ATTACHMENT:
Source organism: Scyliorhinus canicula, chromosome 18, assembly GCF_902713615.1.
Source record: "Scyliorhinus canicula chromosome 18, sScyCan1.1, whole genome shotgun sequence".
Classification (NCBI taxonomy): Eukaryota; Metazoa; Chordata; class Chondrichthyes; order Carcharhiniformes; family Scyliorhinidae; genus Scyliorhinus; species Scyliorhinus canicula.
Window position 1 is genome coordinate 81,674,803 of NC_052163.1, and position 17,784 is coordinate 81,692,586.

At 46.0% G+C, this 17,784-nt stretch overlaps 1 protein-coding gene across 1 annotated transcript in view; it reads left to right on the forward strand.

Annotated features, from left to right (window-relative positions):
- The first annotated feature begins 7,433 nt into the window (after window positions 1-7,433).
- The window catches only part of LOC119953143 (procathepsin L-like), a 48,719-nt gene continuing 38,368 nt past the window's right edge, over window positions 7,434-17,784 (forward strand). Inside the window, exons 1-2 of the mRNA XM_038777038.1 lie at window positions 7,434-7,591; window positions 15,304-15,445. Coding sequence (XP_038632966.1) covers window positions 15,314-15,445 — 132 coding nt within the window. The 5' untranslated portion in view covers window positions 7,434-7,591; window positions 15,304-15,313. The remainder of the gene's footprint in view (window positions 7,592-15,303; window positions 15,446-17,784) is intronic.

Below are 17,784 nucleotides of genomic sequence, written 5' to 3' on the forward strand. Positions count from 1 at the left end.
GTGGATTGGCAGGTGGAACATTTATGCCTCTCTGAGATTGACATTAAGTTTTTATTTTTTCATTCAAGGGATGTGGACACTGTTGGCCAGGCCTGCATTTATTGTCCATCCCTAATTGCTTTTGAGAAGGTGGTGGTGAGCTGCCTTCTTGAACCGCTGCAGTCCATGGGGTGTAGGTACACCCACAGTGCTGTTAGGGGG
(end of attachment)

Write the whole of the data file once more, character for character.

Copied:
Source organism: Scyliorhinus canicula, chromosome 18, assembly GCF_902713615.1.
Source record: "Scyliorhinus canicula chromosome 18, sScyCan1.1, whole genome shotgun sequence".
Classification (NCBI taxonomy): Eukaryota; Metazoa; Chordata; class Chondrichthyes; order Carcharhiniformes; family Scyliorhinidae; genus Scyliorhinus; species Scyliorhinus canicula.
Window position 1 is genome coordinate 81,674,803 of NC_052163.1, and position 17,784 is coordinate 81,692,586.

At 46.0% G+C, this 17,784-nt stretch overlaps 1 protein-coding gene across 1 annotated transcript in view; it reads left to right on the forward strand.

Annotated features, from left to right (window-relative positions):
- The first annotated feature begins 7,433 nt into the window (after window positions 1-7,433).
- The window catches only part of LOC119953143 (procathepsin L-like), a 48,719-nt gene continuing 38,368 nt past the window's right edge, over window positions 7,434-17,784 (forward strand). Inside the window, exons 1-2 of the mRNA XM_038777038.1 lie at window positions 7,434-7,591; window positions 15,304-15,445. Coding sequence (XP_038632966.1) covers window positions 15,314-15,445 — 132 coding nt within the window. The 5' untranslated portion in view covers window positions 7,434-7,591; window positions 15,304-15,313. The remainder of the gene's footprint in view (window positions 7,592-15,303; window positions 15,446-17,784) is intronic.

Below are 17,784 nucleotides of genomic sequence, written 5' to 3' on the forward strand. Positions count from 1 at the left end.
GTGGATTGGCAGGTGGAACATTTATGCCTCTCTGAGATTGACATTAAGTTTTTATTTTTTCATTCAAGGGATGTGGACACTGTTGGCCAGGCCTGCATTTATTGTCCATCCCTAATTGCTTTTGAGAAGGTGGTGGTGAGCTGCCTTCTTGAACCGCTGCAGTCCATGGGGTGTAGGTACACCCACAGTGCTGTTAGGGGG